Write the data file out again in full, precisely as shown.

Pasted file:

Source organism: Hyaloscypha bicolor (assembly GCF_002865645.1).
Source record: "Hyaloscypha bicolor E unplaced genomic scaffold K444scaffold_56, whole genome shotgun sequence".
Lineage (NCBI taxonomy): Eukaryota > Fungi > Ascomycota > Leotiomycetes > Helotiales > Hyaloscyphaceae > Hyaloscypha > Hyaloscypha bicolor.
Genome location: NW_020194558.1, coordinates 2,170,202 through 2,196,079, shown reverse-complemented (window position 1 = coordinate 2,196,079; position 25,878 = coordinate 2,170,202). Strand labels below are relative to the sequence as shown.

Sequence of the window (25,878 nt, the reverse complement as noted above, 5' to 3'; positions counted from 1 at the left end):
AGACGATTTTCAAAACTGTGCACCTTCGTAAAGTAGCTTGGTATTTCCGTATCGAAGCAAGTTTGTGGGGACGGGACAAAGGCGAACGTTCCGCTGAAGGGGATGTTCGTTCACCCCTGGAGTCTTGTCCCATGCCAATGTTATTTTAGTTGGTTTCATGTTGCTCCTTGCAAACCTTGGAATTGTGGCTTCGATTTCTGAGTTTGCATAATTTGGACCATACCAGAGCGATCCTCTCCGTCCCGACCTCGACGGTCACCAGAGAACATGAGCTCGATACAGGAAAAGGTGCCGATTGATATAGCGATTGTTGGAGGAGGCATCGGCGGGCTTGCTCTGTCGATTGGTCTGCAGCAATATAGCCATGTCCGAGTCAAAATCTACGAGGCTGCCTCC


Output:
Source organism: Hyaloscypha bicolor (assembly GCF_002865645.1).
Source record: "Hyaloscypha bicolor E unplaced genomic scaffold K444scaffold_56, whole genome shotgun sequence".
Lineage (NCBI taxonomy): Eukaryota > Fungi > Ascomycota > Leotiomycetes > Helotiales > Hyaloscyphaceae > Hyaloscypha > Hyaloscypha bicolor.
Genome location: NW_020194558.1, coordinates 2,170,202 through 2,196,079, shown reverse-complemented (window position 1 = coordinate 2,196,079; position 25,878 = coordinate 2,170,202). Strand labels below are relative to the sequence as shown.

Sequence of the window (25,878 nt, the reverse complement as noted above, 5' to 3'; positions counted from 1 at the left end):
AGACGATTTTCAAAACTGTGCACCTTCGTAAAGTAGCTTGGTATTTCCGTATCGAAGCAAGTTTGTGGGGACGGGACAAAGGCGAACGTTCCGCTGAAGGGGATGTTCGTTCACCCCTGGAGTCTTGTCCCATGCCAATGTTATTTTAGTTGGTTTCATGTTGCTCCTTGCAAACCTTGGAATTGTGGCTTCGATTTCTGAGTTTGCATAATTTGGACCATACCAGAGCGATCCTCTCCGTCCCGACCTCGACGGTCACCAGAGAACATGAGCTCGATACAGGAAAAGGTGCCGATTGATATAGCGATTGTTGGAGGAGGCATCGGCGGGCTTGCTCTGTCGATTGGTCTGCAGCAATATAGCCATGTCCGAGTCAAAATCTACGAGGCTGCCTCC